More people in the U.S. are having difficulty obtaining health care. This is impacting paratransit, non-emergency medical transportation (NEMT) and rural systems more and more, as funding continues to shrink and their ranks grow.
This is happening in part because more people have found themselves without health insurance through the loss of a job, their job no longer offering health insurance benefits, or not being able to afford an individual plan and in need of medical transportation.
There is a parallel between the crisis in paratransit and NEMT services and health care that the most vulnerable Americans need.
Meanwhile, studies from the Urban Institute and the Harvard School of Public Health estimate that an expansion in Medicaid eligibility in the Affordable Care Act, designed to cover more people in need, that is set to go into effect on Jan. 1, 2014, will add about 17 million enrollees.
Dale Marsico, executive director, Community Transportation Association of America (CTAA), says the U.S. is spending more money on Medicaid with each passing year, because there are so many people now eligible for the program. Part of that is a result of the recession, which caused a spike in prolonged unemployment, making more people eligible.
Additionally, a decade before the recession, Congress increased the number of different categories of people who are eligible for Medicaid and they all carry with them a piece of the transportation benefit, Marsico says.
One of the most important things about the proposed Affordable Care Act, if it goes into effect, is it resolves a significant percentage of the uninsured and working poor population by putting them into expanded Medicaid, which is one of the major points of disagreement between some of the states, the U.S. Department of Health and Human Services (DHHS), and the Obama Administration.
“It used to be that Medicaid was a government program to pay the bills of poor people,” Marsico says. “It’s slowly been morphing in the last decade into an insurance program.”
There are more people eligible and participating than ever before, he adds. The financial situation was at its most critical during the first two years of President Obama’s administration. The states didn’t have enough money to make ends meet, so in the stimulus bill, the federal government provided almost all the match for Medicaid for them. After the stimulus ended, the Administration offered to help the states control costs by moving people into managed care, which has a higher reimbursement rate. More money would be spent, but more people would be served.
“In a time of excruciatingly high health care costs — which was the whole business behind the Affordable Care Act originally before we all lost track of what it was about — part of the problem is health care costs in the U.S. were growing by leaps and bounds,” Marsico says. “States and the federal government had to look into ways to make the system cost less by putting in efficiencies and outcome measures and squeezing every nickel and dime to stretch it as far as possible.”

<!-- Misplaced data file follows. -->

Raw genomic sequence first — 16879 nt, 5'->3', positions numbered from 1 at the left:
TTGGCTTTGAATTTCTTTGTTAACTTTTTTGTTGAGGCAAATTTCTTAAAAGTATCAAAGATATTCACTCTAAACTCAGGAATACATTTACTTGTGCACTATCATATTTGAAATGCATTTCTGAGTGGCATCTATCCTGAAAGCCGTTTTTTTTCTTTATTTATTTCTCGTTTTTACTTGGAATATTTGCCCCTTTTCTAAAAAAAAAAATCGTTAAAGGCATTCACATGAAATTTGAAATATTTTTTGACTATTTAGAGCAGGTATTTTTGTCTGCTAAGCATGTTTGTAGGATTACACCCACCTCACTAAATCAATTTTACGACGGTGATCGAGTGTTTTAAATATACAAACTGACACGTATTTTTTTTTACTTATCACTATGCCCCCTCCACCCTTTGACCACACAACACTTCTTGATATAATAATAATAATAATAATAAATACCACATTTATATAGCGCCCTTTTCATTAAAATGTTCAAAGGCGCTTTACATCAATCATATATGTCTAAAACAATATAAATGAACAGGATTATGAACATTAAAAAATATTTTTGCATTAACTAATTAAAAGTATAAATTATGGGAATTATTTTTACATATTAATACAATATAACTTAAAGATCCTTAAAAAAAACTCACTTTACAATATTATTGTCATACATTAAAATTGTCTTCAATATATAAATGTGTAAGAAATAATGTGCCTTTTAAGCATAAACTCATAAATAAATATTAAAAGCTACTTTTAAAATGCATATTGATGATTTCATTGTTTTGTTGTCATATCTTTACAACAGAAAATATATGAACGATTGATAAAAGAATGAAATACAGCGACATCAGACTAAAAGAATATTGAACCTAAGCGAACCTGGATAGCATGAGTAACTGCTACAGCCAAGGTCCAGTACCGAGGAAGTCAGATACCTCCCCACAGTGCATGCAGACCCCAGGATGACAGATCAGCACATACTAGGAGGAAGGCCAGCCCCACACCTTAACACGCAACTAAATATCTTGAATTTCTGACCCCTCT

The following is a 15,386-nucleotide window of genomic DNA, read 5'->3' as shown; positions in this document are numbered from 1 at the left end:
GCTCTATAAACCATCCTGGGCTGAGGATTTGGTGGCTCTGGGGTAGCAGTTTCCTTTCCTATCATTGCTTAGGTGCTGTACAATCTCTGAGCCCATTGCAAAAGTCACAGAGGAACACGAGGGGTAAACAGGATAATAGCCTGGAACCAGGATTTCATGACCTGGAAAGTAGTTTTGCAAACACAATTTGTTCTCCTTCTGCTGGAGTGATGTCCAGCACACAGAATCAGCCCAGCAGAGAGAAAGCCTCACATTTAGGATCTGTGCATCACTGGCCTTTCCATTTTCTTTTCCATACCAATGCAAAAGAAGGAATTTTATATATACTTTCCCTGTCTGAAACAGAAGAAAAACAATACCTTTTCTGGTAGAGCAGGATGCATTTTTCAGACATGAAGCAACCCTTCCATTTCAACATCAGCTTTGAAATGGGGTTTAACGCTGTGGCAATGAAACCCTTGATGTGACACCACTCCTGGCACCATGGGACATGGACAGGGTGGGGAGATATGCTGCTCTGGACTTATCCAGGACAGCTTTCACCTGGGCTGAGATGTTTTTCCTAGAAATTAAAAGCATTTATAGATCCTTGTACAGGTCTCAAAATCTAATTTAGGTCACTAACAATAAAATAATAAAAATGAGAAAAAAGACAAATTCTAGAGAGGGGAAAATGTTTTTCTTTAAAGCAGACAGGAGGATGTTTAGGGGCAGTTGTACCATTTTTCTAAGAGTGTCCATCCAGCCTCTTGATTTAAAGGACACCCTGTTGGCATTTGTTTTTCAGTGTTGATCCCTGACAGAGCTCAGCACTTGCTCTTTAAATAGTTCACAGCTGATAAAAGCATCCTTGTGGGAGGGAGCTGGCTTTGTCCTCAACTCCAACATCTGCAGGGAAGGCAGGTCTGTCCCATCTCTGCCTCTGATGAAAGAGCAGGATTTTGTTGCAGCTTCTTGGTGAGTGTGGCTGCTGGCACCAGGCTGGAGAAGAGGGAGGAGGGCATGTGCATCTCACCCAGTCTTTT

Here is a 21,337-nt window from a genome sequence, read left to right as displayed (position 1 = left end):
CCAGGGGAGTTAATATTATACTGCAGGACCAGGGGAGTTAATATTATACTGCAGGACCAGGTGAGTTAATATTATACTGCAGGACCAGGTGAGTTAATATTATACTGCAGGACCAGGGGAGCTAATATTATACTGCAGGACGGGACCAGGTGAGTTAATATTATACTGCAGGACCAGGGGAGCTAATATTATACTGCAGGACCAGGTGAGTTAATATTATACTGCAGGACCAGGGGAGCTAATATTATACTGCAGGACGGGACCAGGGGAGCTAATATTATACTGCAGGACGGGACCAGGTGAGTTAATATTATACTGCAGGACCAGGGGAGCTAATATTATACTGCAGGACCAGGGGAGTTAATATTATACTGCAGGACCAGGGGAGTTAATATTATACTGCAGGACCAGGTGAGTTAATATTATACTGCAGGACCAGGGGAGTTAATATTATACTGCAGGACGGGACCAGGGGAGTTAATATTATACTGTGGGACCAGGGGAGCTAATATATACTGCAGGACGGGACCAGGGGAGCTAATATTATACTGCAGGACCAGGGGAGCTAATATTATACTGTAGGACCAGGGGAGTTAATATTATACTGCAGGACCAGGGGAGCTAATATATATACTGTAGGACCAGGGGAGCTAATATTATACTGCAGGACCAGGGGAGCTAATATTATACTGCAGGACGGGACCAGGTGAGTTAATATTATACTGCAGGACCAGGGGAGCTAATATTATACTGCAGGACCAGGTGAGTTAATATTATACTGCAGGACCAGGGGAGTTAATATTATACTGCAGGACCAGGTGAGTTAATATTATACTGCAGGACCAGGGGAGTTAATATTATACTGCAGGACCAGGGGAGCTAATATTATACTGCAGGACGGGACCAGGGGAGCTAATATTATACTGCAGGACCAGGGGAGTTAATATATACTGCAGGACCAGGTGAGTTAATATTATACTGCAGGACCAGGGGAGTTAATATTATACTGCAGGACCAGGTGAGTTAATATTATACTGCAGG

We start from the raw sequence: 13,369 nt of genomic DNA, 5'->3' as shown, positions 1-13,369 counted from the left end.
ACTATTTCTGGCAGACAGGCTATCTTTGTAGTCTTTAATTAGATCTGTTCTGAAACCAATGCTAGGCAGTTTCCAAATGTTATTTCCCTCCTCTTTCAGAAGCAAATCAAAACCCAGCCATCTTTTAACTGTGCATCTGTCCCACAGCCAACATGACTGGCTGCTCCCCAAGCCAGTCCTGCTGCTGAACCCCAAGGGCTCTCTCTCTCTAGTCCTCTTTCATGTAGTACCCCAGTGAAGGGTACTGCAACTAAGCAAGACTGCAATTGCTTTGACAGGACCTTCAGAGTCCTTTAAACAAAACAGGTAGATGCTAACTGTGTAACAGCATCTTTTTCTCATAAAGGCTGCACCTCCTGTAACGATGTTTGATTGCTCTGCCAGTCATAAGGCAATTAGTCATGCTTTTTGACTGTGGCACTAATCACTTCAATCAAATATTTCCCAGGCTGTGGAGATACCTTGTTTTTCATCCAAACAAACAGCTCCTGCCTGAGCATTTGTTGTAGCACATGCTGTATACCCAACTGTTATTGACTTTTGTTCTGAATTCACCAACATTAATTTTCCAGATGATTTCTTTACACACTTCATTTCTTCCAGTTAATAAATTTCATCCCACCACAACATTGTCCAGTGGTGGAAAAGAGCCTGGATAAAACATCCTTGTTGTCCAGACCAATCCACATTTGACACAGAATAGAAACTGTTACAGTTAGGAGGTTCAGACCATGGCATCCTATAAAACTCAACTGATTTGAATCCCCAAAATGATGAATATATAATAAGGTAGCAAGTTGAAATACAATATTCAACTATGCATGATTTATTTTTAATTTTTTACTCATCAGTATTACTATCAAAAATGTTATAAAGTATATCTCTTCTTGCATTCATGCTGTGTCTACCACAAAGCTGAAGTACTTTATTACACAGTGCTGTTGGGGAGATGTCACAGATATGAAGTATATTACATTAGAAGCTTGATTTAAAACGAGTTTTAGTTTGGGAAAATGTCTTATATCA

Changes in eligibility and delivery are happening so fast that it’s hard for people at the state and local levels to keep up, he adds, because money is becoming much tighter, in part because there are so many patients in managed services.
Medical transportation services, from NEMT to paratransit, are in the same position that hospitals, nursing homes, doctors and pharmacies are in: the federal and state governments are asking them to perform at greater and greater discounts, stretching every dollar as far as possible because more people are eligible. “We’re all in this together,” Marsico says.
Shift to managed care
California’s Medicaid program, being the nation’s largest, may be setting a trend with trying to get people into managed care to control cost. The state has led the way in trying to deal with the crisis since it has the greatest financial need.
Marsico points to California Gov. Jerry Brown, who, a couple years ago, started moving the state’s Medicaid patients to managed care. Many states are following suit, shifting their Medicaid programs to managed care to ease the cost burden, replacing fee-for-service care as the main insurance model for low-income Americans, according to “Stressed States Open Doors to Medicaid Managed Care,” by John Carroll, contributing editor, Managed Care Magazine.
“In many parts of the country, the provision of medical transportation is often done by the for-profit community with the use of paratransit vehicles, taxis, ambulettes and stretcher vans. It is important [for nonprofit providers] to include these private providers in coordination plans,” Valerie Miller, medical transportation specialist, CTAA, writes in a report titled “Connecting Health Care and Transportation.”
Miller stresses public and nonprofit providers work to coordinate with private providers of NEMT, despite competition. “True coordination cannot exist without acknowledging not only their existence but their position in the transit industry,” she writes.
Miller adds that brokerages are often overlooked and coordination planners should find ways to include them, “even if only to keep them informed and show them ways coordinated transportation could benefit them.” [PAGEBREAK]
Brokerages not good for some
Managed care, however, is not working well for all agencies, as Ed Griffin, VP, MV Transportation, explains.
MV provides Medicaid service in eight Florida counties. The state is recognized as a national model for coordination of services, according to Griffin. Florida Statue 427, in effect since 1989, mandates coordination of all social service transportation. In each county or combined counties, a community transportation coordinator coordinates all social service transportation, including senior affairs, people going to meal sites, adult day care, and developmentally-challenged services and workshops under one provider to gain economies of scale and standardization in contracts. This system has worked well, Griffin says.